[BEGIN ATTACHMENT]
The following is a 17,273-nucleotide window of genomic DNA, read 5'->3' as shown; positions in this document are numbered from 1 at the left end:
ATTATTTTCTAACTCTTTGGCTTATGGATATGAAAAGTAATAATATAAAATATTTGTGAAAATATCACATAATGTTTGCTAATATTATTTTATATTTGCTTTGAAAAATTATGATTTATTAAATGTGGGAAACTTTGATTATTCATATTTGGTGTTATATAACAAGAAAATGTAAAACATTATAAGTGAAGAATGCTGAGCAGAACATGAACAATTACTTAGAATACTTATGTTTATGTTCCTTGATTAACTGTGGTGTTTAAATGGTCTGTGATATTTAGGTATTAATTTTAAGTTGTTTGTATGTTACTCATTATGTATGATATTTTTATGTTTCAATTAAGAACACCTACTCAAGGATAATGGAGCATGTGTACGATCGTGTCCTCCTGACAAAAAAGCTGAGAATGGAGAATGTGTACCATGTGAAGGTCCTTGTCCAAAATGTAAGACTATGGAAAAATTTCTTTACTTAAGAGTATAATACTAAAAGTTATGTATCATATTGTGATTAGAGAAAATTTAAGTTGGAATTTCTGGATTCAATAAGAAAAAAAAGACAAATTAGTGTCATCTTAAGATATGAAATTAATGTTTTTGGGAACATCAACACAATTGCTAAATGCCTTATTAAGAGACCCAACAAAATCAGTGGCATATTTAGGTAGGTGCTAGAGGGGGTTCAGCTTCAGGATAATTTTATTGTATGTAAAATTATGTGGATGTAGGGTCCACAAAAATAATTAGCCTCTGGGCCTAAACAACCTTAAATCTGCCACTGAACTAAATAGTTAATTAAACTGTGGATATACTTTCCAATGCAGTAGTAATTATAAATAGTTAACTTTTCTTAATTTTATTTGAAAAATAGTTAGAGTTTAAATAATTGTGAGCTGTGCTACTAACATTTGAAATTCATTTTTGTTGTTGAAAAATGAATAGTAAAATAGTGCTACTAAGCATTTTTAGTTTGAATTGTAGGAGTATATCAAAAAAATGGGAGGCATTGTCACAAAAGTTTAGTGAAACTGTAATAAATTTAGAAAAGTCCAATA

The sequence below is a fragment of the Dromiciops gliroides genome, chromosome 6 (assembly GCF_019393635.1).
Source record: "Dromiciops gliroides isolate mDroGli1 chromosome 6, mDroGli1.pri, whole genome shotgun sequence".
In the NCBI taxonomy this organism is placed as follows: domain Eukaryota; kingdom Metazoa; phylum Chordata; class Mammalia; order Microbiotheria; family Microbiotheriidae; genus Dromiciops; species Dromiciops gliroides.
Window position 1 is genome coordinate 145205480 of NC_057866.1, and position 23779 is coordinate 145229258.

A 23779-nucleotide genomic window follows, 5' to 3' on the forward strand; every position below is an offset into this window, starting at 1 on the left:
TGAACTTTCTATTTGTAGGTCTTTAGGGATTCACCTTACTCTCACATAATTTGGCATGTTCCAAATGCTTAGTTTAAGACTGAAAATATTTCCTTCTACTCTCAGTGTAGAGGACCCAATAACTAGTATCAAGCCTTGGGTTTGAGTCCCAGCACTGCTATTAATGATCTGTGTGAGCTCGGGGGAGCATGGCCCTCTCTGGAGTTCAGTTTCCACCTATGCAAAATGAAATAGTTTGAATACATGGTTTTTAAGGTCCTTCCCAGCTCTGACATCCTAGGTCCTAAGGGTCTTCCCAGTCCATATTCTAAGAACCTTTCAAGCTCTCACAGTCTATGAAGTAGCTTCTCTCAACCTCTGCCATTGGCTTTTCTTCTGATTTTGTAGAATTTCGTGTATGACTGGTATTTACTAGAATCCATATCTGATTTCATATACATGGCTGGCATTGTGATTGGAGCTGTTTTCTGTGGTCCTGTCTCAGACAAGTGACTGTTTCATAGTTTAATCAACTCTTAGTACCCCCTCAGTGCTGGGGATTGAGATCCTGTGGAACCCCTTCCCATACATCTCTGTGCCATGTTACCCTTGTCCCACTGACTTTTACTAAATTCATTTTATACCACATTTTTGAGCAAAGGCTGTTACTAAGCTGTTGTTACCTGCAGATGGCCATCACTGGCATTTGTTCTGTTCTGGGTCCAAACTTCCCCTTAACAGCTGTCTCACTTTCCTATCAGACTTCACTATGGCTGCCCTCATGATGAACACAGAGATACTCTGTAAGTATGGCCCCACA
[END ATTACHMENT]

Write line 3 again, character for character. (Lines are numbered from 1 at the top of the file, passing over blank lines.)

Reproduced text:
The sequence below is a fragment of the Dromiciops gliroides genome, chromosome 6 (assembly GCF_019393635.1).